Skip to Main Content.

As COVID-19 deaths and cases continue to rise, the Ohio House and the Senate are working along parallel tracks to enact some form of immunity for businesses and professionals operating during the pandemic that may face lawsuits as a result of employee or customer exposure to the virus. Both sides have passed bills limiting civil liability related to the COVID-19 crisis.

The House version of the bill, HB 606, passed on May 28 and has been referred to the Senate Judiciary Committee, where it is pending. The Senate’s version of the bill, SB 308, was passed by its chamber on June 3 and has been referred to the House. The House bill, which would afford the broader protection of the two proposed legislative actions, addresses legal immunity from lawsuits for both healthcare entities and businesses and further expands workers’ compensation benefits for illness related to the COVID-19 epidemic.

Specifically, HB 606 would preclude individuals who have been exposed to or contracted COVID-19 or a related illness from bringing suit against businesses or healthcare providers unless the illness or exposure was the result of reckless, intentional, willful, or wanton action on the part of the business or provider. This immunity would also preclude professional disciplinary action against healthcare providers who respond to disasters or emergencies (such as the COVID-19 crisis). Like the Bill’s curb on legal liability, the restriction on professional licensing discipline would not extend to cases where illness or exposure to the virus was the result of a provider’s “gross negligence.” The bill would further extend healthcare providers’ immunity from suit to cover any inability to provide treatment or elective procedures as a result of an executive order or agency regulation imposed to address the COVID-19 pandemic, but only for the period between March 9, 2020 and December 31, 2020.

Noting that health guidelines and best practices for dealing with the virus have changed rapidly and frequently throughout the year, the bill would also provide that government orders on health precautions or reopening procedures do not constitute actions that can be used to define the legal duties or responsibilities of business owners for purposes of any civil lawsuit that might be brought. The bill would also provide the state government with immunity from any liability related to the state’s response to the COVID-19 pandemic.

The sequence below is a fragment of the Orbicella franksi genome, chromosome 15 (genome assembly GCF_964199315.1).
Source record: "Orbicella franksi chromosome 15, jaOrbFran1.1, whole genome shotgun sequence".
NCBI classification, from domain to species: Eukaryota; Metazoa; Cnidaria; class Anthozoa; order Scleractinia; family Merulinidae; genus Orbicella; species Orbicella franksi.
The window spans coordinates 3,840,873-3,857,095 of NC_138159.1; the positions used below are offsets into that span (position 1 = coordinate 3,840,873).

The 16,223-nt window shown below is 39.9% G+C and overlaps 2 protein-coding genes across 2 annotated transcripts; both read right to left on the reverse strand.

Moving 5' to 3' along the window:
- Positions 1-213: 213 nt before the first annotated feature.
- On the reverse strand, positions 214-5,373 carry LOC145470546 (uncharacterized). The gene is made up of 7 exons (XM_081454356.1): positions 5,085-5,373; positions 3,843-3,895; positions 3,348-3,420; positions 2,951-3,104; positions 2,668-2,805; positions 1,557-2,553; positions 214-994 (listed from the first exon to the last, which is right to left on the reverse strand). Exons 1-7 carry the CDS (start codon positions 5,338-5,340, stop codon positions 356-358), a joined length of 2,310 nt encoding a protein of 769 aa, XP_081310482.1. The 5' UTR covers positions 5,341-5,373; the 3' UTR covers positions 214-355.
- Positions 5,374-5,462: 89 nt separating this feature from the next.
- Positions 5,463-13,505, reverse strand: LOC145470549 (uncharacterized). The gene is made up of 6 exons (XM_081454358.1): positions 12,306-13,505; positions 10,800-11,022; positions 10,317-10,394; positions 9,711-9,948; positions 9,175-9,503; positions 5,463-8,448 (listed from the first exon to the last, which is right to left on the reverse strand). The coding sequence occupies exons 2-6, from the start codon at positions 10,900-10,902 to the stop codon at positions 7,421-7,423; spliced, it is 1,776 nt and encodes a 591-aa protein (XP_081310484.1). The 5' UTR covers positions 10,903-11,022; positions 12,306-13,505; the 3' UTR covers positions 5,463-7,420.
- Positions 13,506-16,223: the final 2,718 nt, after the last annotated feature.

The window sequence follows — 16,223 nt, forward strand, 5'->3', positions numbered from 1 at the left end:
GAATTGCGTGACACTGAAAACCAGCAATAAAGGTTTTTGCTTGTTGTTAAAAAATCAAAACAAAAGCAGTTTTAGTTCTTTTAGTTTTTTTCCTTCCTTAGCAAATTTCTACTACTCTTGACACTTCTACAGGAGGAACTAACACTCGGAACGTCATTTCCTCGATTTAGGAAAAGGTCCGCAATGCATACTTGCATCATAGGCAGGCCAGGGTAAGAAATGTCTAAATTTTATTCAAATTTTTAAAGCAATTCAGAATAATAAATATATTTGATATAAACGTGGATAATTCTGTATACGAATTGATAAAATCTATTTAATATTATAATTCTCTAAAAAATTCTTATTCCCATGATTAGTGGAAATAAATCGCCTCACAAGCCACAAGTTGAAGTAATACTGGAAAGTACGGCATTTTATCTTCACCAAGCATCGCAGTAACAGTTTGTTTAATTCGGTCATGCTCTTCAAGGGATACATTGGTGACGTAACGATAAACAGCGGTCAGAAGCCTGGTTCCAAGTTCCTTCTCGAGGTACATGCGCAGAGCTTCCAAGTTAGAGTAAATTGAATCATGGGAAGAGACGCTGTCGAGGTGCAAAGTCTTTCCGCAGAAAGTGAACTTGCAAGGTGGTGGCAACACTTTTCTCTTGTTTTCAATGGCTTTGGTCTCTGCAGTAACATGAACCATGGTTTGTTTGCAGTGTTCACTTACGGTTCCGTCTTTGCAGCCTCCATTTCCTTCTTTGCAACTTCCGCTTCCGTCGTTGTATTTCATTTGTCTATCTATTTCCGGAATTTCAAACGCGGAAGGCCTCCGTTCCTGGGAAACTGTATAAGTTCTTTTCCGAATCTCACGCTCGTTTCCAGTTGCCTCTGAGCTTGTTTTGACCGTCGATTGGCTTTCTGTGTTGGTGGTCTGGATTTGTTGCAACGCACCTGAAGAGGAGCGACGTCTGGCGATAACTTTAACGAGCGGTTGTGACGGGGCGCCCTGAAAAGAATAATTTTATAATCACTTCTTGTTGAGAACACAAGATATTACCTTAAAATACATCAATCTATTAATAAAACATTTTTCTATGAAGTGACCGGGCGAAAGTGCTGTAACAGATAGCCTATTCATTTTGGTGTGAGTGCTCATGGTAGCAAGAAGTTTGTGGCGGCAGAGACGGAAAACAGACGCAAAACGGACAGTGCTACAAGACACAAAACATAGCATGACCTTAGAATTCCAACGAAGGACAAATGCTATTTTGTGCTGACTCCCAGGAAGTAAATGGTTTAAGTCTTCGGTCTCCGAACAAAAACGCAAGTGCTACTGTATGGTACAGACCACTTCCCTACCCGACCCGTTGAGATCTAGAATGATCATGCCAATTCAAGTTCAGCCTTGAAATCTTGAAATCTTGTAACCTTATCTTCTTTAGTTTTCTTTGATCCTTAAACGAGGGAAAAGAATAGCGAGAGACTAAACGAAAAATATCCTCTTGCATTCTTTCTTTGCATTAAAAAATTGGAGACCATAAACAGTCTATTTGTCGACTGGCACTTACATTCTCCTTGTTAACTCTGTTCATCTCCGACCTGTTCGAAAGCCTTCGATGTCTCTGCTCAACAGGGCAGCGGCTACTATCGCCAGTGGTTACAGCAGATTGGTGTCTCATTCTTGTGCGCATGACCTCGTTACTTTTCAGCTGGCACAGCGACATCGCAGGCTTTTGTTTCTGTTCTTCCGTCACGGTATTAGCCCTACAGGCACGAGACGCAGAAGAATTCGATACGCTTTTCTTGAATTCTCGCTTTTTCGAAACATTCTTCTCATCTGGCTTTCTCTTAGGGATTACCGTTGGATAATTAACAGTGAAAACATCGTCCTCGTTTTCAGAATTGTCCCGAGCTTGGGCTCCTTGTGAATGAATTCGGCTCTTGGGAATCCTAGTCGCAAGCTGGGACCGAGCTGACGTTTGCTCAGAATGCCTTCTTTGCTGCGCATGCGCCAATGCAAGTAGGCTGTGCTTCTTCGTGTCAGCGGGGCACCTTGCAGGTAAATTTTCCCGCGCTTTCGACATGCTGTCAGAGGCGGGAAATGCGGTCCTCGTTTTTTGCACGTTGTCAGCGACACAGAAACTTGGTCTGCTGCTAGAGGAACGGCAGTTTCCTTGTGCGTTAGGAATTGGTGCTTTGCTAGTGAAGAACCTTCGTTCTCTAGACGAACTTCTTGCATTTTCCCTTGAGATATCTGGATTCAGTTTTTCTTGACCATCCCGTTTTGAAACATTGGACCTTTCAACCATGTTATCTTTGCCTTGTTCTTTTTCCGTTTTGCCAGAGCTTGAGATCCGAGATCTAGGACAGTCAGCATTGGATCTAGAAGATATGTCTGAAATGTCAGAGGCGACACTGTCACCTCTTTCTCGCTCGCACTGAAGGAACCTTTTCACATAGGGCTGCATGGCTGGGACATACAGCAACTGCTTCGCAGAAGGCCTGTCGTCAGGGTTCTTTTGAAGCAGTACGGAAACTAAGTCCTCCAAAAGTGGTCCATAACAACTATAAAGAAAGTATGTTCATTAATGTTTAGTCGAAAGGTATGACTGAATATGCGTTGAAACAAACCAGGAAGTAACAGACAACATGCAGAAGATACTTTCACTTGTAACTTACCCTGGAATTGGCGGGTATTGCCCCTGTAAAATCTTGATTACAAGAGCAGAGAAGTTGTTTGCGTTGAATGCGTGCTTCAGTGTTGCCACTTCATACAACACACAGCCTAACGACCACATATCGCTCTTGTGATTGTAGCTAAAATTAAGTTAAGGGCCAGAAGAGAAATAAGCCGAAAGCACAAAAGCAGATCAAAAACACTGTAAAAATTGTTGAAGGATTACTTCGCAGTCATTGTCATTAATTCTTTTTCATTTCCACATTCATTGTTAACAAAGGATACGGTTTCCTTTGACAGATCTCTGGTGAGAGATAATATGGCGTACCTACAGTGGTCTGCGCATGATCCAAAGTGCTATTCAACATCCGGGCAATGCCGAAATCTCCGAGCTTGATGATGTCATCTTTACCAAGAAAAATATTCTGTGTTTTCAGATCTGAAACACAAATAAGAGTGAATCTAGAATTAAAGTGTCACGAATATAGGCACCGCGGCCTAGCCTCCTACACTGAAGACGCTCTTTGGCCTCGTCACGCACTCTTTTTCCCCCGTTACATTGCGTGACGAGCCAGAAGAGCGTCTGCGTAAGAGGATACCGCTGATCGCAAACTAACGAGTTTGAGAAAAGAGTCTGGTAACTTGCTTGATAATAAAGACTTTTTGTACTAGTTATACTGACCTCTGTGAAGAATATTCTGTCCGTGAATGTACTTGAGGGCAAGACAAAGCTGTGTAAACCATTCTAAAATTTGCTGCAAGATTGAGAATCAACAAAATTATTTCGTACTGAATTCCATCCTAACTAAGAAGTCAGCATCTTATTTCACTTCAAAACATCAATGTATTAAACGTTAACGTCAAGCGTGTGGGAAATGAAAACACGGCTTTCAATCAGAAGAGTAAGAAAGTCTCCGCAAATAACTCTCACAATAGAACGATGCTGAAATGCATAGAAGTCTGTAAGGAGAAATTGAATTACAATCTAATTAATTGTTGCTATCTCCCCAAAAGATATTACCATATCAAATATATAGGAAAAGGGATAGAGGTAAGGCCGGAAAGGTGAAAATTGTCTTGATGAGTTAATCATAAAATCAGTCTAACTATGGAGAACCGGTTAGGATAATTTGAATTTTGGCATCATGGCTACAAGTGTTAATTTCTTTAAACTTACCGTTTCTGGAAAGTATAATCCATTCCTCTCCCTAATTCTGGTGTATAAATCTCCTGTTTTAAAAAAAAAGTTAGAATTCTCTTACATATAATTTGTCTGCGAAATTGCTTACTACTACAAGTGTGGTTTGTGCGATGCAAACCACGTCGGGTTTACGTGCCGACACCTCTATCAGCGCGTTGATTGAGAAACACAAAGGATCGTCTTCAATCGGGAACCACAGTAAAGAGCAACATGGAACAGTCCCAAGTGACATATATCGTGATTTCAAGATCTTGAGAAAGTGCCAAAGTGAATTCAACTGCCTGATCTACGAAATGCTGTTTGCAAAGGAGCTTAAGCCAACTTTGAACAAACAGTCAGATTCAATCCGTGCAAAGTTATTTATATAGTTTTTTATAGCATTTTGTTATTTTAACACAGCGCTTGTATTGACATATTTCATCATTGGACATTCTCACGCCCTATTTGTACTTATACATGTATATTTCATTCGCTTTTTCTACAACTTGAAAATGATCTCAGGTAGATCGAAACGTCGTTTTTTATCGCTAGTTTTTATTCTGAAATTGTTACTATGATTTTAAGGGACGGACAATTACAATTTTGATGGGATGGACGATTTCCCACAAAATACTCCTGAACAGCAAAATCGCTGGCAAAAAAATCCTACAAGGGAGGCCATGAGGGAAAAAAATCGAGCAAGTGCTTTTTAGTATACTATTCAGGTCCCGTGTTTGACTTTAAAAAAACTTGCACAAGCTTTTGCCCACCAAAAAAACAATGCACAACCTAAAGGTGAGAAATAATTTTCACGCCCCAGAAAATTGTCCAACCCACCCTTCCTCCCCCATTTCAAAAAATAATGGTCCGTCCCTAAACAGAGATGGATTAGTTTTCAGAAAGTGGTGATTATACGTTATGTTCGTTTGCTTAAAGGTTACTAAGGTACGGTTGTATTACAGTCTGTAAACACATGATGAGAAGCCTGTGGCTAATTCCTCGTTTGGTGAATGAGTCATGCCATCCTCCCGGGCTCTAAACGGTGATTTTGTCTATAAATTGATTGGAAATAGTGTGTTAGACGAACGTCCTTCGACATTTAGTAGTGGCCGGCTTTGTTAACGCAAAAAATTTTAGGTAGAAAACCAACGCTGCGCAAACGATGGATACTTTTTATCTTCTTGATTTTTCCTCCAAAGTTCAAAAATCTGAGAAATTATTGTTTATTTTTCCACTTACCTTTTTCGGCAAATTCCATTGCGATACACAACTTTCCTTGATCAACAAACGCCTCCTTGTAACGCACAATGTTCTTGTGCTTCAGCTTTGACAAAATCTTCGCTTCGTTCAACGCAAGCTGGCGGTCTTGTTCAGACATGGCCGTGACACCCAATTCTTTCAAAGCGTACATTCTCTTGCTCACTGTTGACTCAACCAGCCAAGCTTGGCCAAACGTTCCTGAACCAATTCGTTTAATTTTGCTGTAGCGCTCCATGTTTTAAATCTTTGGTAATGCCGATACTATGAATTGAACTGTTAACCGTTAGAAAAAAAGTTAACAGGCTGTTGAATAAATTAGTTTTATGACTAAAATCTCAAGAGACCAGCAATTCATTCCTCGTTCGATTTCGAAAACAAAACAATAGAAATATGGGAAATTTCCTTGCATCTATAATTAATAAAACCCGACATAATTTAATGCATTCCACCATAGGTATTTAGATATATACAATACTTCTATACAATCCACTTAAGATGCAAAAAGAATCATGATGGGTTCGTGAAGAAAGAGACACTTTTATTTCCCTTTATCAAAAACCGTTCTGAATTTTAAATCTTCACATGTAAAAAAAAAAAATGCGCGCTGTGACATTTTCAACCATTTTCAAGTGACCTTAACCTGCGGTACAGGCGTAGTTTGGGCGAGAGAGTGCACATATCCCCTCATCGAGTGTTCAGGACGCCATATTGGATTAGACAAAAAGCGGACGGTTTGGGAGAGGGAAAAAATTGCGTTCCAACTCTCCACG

In addition to its other protections, the HB 606 notably includes language that would make cases of COVID-19 contracted by employees of retail food or food processing establishments – as well as certain first responders – occupational diseases under the state’s Workers’ Compensation Law. The bill would create a presumption that any essential worker (including retail food workers, food processing workers, police, firefighters, and EMS responders) who contracts the virus did so in the course of their employment. Under this doctrine, employees from those industries who contracted the virus would be presumptively eligible for workers’ compensation benefits. Employers, however, would receive enhanced protections under the workers’ compensation statute, which precludes civil lawsuits against employers for injuries that are compensated through workers’ compensation benefits.

Like HB 606, the Senate’s bill would limit tort liability for businesses that cause persons to be exposed or infected with an illness in the course of providing the business’s regular services during the course of the COVID-19 emergency. Under the proposed rules, civil suits would only be permitted in cases of reckless, intentional, or willful and wanton misconduct. Even if a situation would not fall under the bill’s protection, the bill would still prohibit class actions based on COVID-19 illness or exposure, a provision which differentiates the Senate bill from the House bill (which contains no language addressing potential class-action lawsuits). Like the House bill, SB 308 would also make clear that government orders and guidelines for operating in the pandemic do not create standards of care or legal duties that could serve as the basis for suits against the government. The Senate bill would also include immunity for healthcare providers responding to a disaster or emergency, as well as for the inability of healthcare providers to offer treatment or elective procedures as a result of the crisis. Like the House bill, the Senate bill includes a provision limiting professional licensure discipline to cases of gross negligence.

At this juncture, it is unclear whether one or both bills will be enacted or whether the House and Senate will cooperate to combine the measures into one piece of legislation. Regardless of the precise outcome, it seems likely that the deliberative bodies will take some legislative action restricting civil suits based on COVID-19 exposure or illness. The fate of HB 606’s expanded access to workers’ compensation benefits is less certain. Although some legislative action is likely in 2020, the exact timeline for either bill is uncertain due to the House’s imminent departure for the summer recess, which would last until September, and the potential for the Senate to recess as well.

If you or your business have questions regarding HB 606, SB 308, or the government’s response to the COVID-19 crisis generally, please contact Jason Renzelmann, Josh Lewis, or any attorney in Frost Brown Todd’s Business and Commercial Litigation practice group.

To provide guidance and support to clients as this global public-health crisis unfolds, Frost Brown Todd has created a Coronavirus Response Team. Our attorneys are on hand to answer your questions and provide guidance on how to proactively prepare for and manage any coronavirus-related threats to your business operations and workforce.